Glenn Beck, one of the most popular commentators in Fox News' evening lineup, might be facing some new opportunities when his contract is up in December. (As of this past quarter 2011, Beck has lost more than a third of his audience over last year, according to Nielsen.) The Times has already reported that some FNC execs are considering "life without Beck" in 2012, a rumor that has yet to be denied by the network's all-star publicity team. And this morning the paper's Brian Stelter lists some of the things Beck is considering, should his relationship with the news channel that helped make him a star finally end. Beck allies say he's considering expanding his already-growing website even further, adding more original video content (there are several shows already) and beefing up subscription content. Last year Forbes estimated that Beck's web empire earned him $4 million a year — twice what he reportedly makes at Fox.
But there's another prospect that Beck has been mulling, one that might be a lot more exciting for his fans and critics alike.
Beck, who has a three-hour morning radio show and one-hour Fox block in the afternoon, could take his dominance of the day among conservatives and expand it to subsume an entire cable network. Sort of like what Oprah Winfrey did with Discovery Health when she turned it into OWN. Think of the possibilities: A more Evangelical — or even Mormon — Fox News! Sure the audience might be smaller, but some of those cable networks thrive on very narrow niches. There are still some problems with this scenario, however, as Stelter points out:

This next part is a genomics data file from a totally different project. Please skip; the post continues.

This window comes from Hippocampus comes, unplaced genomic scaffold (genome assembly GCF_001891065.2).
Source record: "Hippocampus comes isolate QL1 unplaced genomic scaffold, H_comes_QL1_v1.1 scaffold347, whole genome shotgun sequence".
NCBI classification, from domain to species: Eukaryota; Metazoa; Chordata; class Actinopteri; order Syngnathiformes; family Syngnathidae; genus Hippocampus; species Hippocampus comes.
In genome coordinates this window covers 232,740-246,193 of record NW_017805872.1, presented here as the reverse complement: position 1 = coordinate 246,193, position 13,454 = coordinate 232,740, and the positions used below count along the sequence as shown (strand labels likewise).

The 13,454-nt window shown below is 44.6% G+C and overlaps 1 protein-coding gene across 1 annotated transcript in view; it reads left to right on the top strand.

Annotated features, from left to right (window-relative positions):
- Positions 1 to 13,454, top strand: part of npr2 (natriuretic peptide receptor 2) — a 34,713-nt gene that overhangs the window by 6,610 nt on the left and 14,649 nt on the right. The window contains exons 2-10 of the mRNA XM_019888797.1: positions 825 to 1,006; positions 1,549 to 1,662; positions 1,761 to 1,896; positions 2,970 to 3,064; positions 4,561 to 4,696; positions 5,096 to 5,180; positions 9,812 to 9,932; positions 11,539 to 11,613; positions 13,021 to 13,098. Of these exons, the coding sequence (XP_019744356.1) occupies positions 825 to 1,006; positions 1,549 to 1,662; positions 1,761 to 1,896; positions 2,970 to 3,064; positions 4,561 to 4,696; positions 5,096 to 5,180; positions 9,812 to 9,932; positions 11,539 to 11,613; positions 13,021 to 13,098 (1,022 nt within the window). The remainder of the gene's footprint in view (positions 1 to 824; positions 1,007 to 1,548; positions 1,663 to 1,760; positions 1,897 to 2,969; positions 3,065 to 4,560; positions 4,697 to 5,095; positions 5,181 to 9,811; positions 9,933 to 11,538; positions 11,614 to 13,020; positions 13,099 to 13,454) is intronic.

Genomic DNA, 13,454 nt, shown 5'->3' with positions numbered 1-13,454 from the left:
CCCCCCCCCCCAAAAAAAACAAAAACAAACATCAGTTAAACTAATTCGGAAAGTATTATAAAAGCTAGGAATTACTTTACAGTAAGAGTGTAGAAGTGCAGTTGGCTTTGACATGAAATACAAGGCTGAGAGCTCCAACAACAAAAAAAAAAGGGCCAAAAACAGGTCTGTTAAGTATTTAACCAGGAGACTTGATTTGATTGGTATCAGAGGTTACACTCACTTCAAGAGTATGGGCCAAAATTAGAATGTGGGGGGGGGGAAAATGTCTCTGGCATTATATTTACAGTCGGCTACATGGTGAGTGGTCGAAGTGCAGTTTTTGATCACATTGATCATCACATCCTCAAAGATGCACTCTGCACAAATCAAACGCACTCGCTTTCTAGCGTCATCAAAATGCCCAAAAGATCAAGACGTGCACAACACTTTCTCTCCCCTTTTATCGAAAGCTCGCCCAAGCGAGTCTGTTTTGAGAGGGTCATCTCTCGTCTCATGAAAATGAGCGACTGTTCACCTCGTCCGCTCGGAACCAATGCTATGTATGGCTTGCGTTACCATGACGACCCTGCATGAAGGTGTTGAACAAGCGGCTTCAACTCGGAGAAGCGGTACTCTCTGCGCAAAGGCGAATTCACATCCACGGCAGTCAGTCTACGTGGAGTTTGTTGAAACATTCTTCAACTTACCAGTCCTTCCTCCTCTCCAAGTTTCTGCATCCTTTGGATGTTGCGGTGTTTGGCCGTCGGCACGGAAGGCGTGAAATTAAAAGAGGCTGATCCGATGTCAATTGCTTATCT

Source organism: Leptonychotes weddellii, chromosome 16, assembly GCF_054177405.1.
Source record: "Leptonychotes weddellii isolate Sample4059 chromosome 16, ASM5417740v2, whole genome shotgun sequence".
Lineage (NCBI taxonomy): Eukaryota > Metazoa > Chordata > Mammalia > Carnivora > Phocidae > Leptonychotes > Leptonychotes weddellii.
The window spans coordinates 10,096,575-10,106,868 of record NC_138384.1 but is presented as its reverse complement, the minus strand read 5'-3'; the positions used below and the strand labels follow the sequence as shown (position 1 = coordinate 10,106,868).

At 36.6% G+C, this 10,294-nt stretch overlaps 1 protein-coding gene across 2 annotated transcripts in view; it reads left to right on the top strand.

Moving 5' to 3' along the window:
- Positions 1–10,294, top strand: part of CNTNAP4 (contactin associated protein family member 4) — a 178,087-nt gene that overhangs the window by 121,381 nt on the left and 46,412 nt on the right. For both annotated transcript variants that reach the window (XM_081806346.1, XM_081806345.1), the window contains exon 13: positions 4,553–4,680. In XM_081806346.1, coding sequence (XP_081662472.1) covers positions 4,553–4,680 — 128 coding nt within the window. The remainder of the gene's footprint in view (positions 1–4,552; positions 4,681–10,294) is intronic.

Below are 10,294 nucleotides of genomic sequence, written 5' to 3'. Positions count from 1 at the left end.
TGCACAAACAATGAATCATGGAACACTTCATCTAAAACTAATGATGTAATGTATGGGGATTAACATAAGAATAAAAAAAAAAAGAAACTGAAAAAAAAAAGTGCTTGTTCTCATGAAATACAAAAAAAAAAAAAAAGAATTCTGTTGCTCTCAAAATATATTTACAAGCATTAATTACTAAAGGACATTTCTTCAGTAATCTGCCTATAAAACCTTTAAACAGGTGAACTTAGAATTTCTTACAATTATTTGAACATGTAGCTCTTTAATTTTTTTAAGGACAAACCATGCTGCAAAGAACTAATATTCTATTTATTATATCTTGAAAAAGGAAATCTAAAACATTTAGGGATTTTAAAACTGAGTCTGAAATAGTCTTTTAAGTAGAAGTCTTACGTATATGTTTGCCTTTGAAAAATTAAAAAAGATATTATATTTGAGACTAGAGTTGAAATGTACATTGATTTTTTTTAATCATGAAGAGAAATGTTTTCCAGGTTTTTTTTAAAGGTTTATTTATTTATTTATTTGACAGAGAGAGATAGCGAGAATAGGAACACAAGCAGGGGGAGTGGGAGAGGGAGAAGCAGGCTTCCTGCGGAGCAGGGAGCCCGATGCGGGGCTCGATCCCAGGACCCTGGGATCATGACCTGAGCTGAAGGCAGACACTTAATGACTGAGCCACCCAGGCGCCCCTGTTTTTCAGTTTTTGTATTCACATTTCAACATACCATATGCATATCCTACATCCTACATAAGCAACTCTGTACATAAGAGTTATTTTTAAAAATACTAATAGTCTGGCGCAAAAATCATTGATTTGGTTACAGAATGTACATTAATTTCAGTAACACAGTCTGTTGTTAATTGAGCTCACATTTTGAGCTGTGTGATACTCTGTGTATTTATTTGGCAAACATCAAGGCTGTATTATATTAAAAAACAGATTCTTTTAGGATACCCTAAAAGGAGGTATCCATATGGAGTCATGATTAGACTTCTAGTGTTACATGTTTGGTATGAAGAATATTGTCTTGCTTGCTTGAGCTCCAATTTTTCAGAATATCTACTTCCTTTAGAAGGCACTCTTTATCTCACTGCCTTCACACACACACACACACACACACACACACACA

He could schedule his own talk show and the shows of others on one of the many cable channels seeking a ratings jolt. Or, following Martha Stewart’s road to the Hallmark Channel, he could start smaller, taking over a few hours of a channel’s schedule. But a cable channel takeover, even in part, carries enormous risk, as Ms. Winfrey and Ms. Stewart can attest — they have more real estate now, but the ratings comparisons are not favorable. For Mr. Beck, the risk may be heightened by the fact that many advertisers have shunned him on Fox, in part because of a boycott that started after he called President Obama racist in 2009.
You mean the the "Buy Gold!" and elder care industries can't carry 24-hours worth of programming? (Or even just an hour? Surely that's not the case. And anyway, how awesome would it be if there was a whole show devoted, Oprah-style, to Glenn Beck Behind The Scenes. The chalkboard cleaning! The cutting out of cardboard heads! The making of missiles out of construction paper! It'd be like watching a kindergarten class, only apocalyptic.